Busting the second hand smoke myth

Unfortunately I don’t have time to post a serious rant on this, but luckily there’s a man named Dave Hitt who does it better than anyone. And not just a rant, but serious facts and statistics to back himself up with. Click the link in the upper right hand corner and read this guy’s blog! And remember: if today they can take away my freedoms, tomorrow yours will be next. My own rant on this subject will follow in the very near future. Stay tuned.

7 Responses to “Busting the second hand smoke myth”

  1. September 28, 2006 at 11:32 pm

    Hey Smith,
    There seems to be an outbreak of spammers lately. Check out the other comments on this post. They hit my blog today too.

    I anxiously await your rant on this topic. I’m with you – today my freedoms, tomorrow yours. Constant alertness and the willingness to fight back – know what I’m saying?

  2. 2 julie
    January 7, 2007 at 7:25 pm

    All I know is that as an asthmatic, second hand smoke can and has landed me in the hospital with an attack. The cancer thing is strongly argued on both sides, but nothing else responsible people do in public lands me in the hospital (responsible included to rule out drunk driving, etc). I understand the rights thing, but what about my right to breath? I didn’t mind smoking in bars, I avoided those bars that allowed it and went to the ones that disallowed it. I’d feel the same way about restaurants etc. I don’t know how much the government belongs in this whole debacle, but I do know that second hand smoke does affect others in a way few other things do. (I might add that @#%& perfume counters don’t exactly make my life easy, though I’ve never landed in a hospital because of one).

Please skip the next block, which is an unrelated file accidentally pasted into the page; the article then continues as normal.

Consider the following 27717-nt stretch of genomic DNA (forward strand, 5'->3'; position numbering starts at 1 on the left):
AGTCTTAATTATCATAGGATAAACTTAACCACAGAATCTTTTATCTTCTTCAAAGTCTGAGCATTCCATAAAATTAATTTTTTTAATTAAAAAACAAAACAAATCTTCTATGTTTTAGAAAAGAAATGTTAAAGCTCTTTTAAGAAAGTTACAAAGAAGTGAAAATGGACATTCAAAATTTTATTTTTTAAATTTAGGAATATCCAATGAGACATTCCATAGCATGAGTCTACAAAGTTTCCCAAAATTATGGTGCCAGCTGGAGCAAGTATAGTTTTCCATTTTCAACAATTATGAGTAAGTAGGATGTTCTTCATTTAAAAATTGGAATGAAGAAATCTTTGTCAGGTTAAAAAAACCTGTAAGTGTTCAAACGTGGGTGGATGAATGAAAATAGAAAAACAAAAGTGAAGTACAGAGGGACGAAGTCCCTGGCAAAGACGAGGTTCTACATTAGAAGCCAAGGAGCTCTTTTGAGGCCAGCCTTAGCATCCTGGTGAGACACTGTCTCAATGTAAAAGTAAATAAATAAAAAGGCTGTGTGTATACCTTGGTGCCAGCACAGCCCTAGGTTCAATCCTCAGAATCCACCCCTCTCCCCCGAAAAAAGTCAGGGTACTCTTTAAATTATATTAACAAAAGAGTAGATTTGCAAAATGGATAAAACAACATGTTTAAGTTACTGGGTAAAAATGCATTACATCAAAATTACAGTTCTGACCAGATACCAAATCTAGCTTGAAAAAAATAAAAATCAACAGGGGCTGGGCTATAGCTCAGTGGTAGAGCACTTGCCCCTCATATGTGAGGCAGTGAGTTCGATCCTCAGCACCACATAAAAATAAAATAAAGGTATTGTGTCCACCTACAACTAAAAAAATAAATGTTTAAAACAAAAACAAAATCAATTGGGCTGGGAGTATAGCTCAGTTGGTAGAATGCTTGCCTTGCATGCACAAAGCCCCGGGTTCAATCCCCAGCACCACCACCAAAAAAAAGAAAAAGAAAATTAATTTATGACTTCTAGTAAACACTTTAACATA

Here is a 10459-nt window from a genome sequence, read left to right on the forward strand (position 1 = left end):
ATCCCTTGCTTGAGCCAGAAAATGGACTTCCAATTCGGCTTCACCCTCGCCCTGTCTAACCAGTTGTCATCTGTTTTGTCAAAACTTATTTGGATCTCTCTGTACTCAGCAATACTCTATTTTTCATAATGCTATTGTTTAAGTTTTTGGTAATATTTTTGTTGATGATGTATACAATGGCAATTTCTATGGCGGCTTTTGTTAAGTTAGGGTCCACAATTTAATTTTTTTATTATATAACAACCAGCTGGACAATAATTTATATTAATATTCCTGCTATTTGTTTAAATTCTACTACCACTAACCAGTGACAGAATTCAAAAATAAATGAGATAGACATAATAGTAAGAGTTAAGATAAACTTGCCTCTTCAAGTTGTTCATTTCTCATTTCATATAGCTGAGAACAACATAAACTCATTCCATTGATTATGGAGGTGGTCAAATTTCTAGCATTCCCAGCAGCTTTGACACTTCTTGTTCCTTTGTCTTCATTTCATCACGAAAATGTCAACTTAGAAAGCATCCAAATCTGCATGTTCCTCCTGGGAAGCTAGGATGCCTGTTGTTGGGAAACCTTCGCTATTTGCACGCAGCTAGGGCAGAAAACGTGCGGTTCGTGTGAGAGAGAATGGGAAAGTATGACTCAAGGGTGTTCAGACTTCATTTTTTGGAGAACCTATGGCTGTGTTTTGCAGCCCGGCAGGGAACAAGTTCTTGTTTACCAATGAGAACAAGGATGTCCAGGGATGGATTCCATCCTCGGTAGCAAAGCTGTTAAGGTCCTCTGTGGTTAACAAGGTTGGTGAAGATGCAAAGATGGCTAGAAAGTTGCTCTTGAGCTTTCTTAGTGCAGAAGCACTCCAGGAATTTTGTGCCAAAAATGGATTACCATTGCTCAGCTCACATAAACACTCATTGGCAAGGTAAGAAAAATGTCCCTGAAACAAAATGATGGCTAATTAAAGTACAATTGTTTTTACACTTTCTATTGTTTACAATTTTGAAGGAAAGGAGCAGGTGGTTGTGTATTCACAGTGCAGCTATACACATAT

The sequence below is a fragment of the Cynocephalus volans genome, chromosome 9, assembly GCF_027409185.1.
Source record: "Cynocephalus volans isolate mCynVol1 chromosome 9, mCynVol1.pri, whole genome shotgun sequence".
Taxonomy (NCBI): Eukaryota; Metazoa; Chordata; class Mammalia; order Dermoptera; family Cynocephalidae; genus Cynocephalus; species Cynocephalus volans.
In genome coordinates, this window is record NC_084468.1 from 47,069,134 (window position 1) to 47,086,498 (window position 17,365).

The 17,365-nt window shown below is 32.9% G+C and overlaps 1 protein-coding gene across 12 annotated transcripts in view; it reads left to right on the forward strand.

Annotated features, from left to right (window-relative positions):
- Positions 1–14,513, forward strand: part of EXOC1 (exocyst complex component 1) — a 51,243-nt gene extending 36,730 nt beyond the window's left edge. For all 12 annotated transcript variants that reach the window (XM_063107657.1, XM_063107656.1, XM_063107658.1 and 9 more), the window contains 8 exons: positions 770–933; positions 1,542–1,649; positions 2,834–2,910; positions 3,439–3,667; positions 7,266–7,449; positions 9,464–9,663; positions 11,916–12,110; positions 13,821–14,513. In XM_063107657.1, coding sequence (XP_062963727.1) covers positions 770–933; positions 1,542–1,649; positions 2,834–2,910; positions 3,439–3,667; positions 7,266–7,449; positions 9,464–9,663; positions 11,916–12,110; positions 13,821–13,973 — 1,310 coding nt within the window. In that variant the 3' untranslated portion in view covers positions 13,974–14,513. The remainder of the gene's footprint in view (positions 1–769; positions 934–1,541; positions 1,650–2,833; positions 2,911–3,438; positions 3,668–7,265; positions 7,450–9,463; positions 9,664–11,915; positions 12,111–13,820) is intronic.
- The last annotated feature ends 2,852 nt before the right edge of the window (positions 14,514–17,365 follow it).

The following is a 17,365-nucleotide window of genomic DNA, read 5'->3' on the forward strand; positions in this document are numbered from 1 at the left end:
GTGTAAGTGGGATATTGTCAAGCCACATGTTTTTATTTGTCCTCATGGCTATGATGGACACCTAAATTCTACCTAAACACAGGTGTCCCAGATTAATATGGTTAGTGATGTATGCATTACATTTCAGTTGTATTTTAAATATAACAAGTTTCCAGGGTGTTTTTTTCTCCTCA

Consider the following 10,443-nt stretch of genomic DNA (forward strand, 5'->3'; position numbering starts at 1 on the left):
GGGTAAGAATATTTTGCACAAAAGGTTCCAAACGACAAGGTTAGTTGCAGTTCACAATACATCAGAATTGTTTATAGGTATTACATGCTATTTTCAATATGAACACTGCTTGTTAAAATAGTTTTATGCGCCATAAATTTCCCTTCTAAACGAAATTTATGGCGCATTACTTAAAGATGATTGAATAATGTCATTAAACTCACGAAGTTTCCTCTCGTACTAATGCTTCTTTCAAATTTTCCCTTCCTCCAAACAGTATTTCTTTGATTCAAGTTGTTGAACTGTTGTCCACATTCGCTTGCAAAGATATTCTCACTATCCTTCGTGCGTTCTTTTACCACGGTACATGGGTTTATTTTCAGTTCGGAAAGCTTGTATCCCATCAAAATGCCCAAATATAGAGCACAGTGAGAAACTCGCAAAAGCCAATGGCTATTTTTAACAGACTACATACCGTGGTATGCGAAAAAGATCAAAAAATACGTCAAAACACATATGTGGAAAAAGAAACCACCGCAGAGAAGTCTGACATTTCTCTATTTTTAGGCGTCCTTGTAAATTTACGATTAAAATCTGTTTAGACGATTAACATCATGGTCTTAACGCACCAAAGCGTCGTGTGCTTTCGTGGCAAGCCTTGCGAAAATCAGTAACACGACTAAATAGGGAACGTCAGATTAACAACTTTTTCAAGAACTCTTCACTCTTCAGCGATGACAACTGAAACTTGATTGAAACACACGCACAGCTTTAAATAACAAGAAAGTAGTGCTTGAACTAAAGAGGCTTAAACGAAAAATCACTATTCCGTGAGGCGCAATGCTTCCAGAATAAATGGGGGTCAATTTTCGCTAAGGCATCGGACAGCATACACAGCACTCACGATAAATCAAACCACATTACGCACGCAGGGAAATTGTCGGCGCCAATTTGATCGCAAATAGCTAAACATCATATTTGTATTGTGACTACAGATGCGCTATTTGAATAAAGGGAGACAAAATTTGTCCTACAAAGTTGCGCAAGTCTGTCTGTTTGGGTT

I think disallowing it in public buildings and work places (besides bars or what not) is a good thing. But a smoking area out of the way of the general walking path is fine. (Some jackass would always smoke right outside of my office door which opened to the outside. That is what landed me in the hospital. I love my friends, many are smokers. This particular guy is a jackass because I complained to him many many times AND he was breaking government laws (smoking within whatever feet of a government building, he was maybe one foot from my door) and he didn’t care. Jerks like that ruin it for the reasonably minded people that are willing to work together.

    Actually, I agree with most of what you wrote. My point is that the second hand smoke issue is being blown way out of proportion to the actual risk it imposes to most people. Now they’re trying to say that second hand smoke is more dangerous to others than first hand smoke is to the actual smoker. This is clearly nonsense.

    But obviously smoking in the presence of an asthmatic is a stupid and inconsiderate thing to do. My point here is that BOTH groups, smokers and non-smokers alike, can be accomodated, but the radical anti smokers (like radical anyones) are not interested in compromise, merely in furthering their own agenda.